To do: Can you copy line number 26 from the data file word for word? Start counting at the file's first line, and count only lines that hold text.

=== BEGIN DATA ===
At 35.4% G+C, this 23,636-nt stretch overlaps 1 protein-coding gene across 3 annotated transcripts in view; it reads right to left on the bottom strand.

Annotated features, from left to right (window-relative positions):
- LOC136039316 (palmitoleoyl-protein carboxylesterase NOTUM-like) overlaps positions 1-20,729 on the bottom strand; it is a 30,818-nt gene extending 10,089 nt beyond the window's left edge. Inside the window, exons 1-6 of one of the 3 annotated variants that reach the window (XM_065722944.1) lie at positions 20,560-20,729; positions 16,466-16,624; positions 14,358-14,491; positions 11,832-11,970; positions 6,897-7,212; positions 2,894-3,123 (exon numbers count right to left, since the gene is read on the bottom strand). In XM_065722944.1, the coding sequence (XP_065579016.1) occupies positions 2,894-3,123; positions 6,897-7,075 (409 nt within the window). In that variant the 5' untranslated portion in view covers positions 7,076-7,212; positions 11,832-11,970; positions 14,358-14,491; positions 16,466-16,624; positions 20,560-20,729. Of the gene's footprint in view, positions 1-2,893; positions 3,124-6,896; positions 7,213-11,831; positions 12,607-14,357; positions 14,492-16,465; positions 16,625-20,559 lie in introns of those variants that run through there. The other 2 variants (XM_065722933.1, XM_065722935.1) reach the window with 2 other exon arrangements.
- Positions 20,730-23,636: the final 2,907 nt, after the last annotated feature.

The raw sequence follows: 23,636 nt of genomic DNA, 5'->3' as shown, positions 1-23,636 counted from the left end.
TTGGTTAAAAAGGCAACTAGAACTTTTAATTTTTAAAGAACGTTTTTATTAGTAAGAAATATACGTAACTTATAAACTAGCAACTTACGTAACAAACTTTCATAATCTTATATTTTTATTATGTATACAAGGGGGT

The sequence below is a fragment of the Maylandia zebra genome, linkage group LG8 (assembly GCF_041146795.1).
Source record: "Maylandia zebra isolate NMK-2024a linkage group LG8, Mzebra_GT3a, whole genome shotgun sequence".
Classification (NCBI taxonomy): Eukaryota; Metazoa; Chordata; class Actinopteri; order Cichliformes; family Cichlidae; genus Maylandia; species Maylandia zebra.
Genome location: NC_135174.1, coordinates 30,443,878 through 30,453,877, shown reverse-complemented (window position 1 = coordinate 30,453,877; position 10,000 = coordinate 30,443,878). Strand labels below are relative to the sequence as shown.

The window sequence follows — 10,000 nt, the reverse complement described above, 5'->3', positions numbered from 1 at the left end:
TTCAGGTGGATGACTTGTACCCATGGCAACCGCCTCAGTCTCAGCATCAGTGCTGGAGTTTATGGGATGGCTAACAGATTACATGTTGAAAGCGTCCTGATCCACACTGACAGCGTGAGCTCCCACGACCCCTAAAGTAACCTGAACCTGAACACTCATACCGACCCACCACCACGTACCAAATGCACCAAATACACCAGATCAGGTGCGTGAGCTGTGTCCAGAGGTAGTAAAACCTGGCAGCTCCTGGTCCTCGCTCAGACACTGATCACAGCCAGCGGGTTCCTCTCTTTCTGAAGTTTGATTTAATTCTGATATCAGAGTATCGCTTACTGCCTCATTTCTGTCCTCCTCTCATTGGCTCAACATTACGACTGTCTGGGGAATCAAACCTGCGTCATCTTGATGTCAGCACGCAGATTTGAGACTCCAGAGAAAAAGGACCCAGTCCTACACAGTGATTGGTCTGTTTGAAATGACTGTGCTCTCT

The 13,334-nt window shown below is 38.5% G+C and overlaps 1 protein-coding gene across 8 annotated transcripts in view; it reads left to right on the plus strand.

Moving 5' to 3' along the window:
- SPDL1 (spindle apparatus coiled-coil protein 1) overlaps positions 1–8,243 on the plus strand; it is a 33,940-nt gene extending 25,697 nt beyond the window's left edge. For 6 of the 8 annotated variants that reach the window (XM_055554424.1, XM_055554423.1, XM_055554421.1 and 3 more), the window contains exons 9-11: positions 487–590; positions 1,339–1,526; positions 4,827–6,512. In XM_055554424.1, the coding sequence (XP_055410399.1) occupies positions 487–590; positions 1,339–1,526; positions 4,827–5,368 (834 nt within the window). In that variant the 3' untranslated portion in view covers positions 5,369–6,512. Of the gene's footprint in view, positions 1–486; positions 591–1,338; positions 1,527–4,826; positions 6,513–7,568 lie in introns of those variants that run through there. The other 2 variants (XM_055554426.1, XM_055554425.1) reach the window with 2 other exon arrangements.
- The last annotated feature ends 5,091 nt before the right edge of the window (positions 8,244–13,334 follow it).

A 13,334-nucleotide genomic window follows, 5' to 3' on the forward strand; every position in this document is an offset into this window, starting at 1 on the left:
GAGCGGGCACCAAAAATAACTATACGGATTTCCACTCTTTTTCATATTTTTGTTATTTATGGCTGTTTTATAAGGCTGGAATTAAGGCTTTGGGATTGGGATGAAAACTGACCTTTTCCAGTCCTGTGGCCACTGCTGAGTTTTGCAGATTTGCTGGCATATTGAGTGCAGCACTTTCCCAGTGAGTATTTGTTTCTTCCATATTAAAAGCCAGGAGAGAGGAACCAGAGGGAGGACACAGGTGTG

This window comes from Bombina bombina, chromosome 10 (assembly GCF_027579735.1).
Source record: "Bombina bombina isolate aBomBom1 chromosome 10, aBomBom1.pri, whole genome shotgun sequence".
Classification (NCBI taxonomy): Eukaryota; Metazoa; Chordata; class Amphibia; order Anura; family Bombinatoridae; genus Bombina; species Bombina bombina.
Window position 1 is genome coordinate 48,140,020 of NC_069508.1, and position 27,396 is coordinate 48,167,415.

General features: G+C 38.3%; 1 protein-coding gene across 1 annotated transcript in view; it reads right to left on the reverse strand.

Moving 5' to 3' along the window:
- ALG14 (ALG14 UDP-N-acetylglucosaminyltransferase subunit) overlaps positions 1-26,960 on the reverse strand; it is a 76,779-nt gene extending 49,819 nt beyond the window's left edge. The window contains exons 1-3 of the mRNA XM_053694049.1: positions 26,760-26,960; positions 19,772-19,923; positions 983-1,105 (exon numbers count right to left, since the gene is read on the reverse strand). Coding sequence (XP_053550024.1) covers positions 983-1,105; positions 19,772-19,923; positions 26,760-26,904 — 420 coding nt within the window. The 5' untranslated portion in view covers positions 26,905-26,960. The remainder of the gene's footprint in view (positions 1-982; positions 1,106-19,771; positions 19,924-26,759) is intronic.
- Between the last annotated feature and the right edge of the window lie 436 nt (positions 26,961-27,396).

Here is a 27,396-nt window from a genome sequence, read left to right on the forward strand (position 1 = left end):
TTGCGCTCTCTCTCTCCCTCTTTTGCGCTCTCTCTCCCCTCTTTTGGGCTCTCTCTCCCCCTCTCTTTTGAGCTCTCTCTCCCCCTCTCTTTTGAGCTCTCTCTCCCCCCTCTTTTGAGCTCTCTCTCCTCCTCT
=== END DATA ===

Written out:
- Between the last annotated feature and the right edge of the window lie 436 nt (positions 26,961-27,396).